To state this another way, for highly complex and automated business processes, the controls need to be inside the IT system. For less complex business process, reliance can be placed on controls outside the IT system.

Revisiting The Scoping Error That John Makes In "The Phoenix Project"

In "The Phoenix Project," John hits bottom during the meeting with the auditors, where they meet with the CFO and the business line managers. In this all-day meeting, the auditors and management are playing out the following scene, showing that the IT findings were indeed out-of-scope.

Over and over again, they went through scenarios that assumed all the IT infrastructure was made of Swiss cheese, where any disgruntled or wrongdoing employee or external, malicious hacker could log in and commit fraud with impunity.

But they would still detect any material error in the financial statements.

Once, Dick pointed out that an entire department of twenty people is responsible for spotting erroneous, let alone fraudulent, orders. They, and not an IT control, served as the business safety net.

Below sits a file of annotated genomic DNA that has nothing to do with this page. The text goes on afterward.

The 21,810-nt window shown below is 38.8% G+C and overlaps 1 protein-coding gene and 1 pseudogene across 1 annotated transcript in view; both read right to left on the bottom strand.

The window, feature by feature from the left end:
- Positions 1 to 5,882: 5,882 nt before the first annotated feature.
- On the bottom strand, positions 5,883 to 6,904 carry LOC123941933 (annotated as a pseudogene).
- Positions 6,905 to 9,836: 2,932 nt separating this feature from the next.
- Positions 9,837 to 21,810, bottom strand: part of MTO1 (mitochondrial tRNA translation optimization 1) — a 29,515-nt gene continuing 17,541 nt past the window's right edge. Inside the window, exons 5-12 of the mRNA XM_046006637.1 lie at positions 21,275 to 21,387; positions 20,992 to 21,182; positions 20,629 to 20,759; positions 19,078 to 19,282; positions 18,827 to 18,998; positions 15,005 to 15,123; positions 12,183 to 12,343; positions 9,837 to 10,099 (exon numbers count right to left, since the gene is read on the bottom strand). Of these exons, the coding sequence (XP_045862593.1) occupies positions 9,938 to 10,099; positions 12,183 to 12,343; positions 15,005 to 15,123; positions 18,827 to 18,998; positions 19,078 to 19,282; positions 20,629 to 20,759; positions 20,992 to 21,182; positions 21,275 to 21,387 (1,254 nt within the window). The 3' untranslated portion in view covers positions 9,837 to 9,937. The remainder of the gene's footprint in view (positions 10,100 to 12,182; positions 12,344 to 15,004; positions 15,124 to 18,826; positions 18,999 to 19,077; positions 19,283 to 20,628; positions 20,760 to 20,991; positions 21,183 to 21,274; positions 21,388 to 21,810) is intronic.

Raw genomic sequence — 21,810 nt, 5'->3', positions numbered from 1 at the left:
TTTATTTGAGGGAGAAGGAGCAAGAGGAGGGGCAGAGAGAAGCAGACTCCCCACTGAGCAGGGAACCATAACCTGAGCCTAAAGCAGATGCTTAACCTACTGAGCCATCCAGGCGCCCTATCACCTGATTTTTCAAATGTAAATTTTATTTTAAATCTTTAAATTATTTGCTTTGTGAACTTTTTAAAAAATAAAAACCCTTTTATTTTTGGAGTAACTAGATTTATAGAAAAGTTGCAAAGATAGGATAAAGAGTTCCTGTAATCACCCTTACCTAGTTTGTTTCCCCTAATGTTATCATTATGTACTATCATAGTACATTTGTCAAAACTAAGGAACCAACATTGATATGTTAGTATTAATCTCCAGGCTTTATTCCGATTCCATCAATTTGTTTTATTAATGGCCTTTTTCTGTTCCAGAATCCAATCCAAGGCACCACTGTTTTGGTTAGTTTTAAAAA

To use the GAIT language, the materials management business process was in scope for SOX-404, but reliance could be placed on downstream manual controls being executed by a 20 person department whose job is to find erroneous or fraudulent orders.

So John found him pushing for IT controls that weren't actually needed by the business. (Make no mistake, though – automated controls are still likely a good idea to implement, but claiming them as an absolutely requirement to remediate the audit finding is clearly incorrect.)

The GAIT-R Principles In Action

In 2007, the GAIT task team of the Institute of Internal Auditors released the GAIT Principles and Methodology to standardize audits for financial reporting. In March 2008, GAIT-R was released, which extended the principles and methodology to the other two COSO internal control objectives: compliance with laws and operations.

If you're not an IIA member, you can find the GAIT-R document here. I think GAIT-R is an amazing piece of work, and anyone doing compliance work without reading it is doing themselves and their organizations a great disservice.